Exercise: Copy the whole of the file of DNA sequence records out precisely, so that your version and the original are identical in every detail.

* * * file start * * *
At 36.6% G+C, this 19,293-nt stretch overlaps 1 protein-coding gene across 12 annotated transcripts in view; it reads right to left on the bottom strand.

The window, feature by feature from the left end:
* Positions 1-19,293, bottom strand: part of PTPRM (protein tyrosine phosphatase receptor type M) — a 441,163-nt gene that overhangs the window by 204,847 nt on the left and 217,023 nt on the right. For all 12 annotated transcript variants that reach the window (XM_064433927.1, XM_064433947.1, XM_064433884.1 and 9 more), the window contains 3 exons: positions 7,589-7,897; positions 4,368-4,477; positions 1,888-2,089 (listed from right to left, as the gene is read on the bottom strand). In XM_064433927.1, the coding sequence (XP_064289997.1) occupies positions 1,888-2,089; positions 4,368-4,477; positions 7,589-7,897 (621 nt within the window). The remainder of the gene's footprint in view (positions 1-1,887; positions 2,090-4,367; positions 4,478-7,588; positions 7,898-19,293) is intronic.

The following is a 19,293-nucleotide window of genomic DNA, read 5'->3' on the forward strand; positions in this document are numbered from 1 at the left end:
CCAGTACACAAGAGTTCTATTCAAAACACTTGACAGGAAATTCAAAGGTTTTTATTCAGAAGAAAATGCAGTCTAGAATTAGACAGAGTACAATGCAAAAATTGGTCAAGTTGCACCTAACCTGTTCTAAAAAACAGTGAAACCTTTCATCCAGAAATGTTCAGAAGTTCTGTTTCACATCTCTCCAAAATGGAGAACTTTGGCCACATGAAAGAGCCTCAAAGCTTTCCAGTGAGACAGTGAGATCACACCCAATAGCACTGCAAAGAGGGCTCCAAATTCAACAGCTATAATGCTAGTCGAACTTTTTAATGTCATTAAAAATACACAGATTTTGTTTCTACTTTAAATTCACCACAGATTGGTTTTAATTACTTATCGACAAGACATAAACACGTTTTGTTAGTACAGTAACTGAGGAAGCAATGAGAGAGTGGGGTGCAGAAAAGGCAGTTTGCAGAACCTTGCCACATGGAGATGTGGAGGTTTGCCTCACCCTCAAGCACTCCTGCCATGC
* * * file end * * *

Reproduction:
At 36.6% G+C, this 19,293-nt stretch overlaps 1 protein-coding gene across 12 annotated transcripts in view; it reads right to left on the bottom strand.

The window, feature by feature from the left end:
* Positions 1-19,293, bottom strand: part of PTPRM (protein tyrosine phosphatase receptor type M) — a 441,163-nt gene that overhangs the window by 204,847 nt on the left and 217,023 nt on the right. For all 12 annotated transcript variants that reach the window (XM_064433927.1, XM_064433947.1, XM_064433884.1 and 9 more), the window contains 3 exons: positions 7,589-7,897; positions 4,368-4,477; positions 1,888-2,089 (listed from right to left, as the gene is read on the bottom strand). In XM_064433927.1, the coding sequence (XP_064289997.1) occupies positions 1,888-2,089; positions 4,368-4,477; positions 7,589-7,897 (621 nt within the window). The remainder of the gene's footprint in view (positions 1-1,887; positions 2,090-4,367; positions 4,478-7,588; positions 7,898-19,293) is intronic.

The following is a 19,293-nucleotide window of genomic DNA, read 5'->3' on the forward strand; positions in this document are numbered from 1 at the left end:
CCAGTACACAAGAGTTCTATTCAAAACACTTGACAGGAAATTCAAAGGTTTTTATTCAGAAGAAAATGCAGTCTAGAATTAGACAGAGTACAATGCAAAAATTGGTCAAGTTGCACCTAACCTGTTCTAAAAAACAGTGAAACCTTTCATCCAGAAATGTTCAGAAGTTCTGTTTCACATCTCTCCAAAATGGAGAACTTTGGCCACATGAAAGAGCCTCAAAGCTTTCCAGTGAGACAGTGAGATCACACCCAATAGCACTGCAAAGAGGGCTCCAAATTCAACAGCTATAATGCTAGTCGAACTTTTTAATGTCATTAAAAATACACAGATTTTGTTTCTACTTTAAATTCACCACAGATTGGTTTTAATTACTTATCGACAAGACATAAACACGTTTTGTTAGTACAGTAACTGAGGAAGCAATGAGAGAGTGGGGTGCAGAAAAGGCAGTTTGCAGAACCTTGCCACATGGAGATGTGGAGGTTTGCCTCACCCTCAAGCACTCCTGCCATGC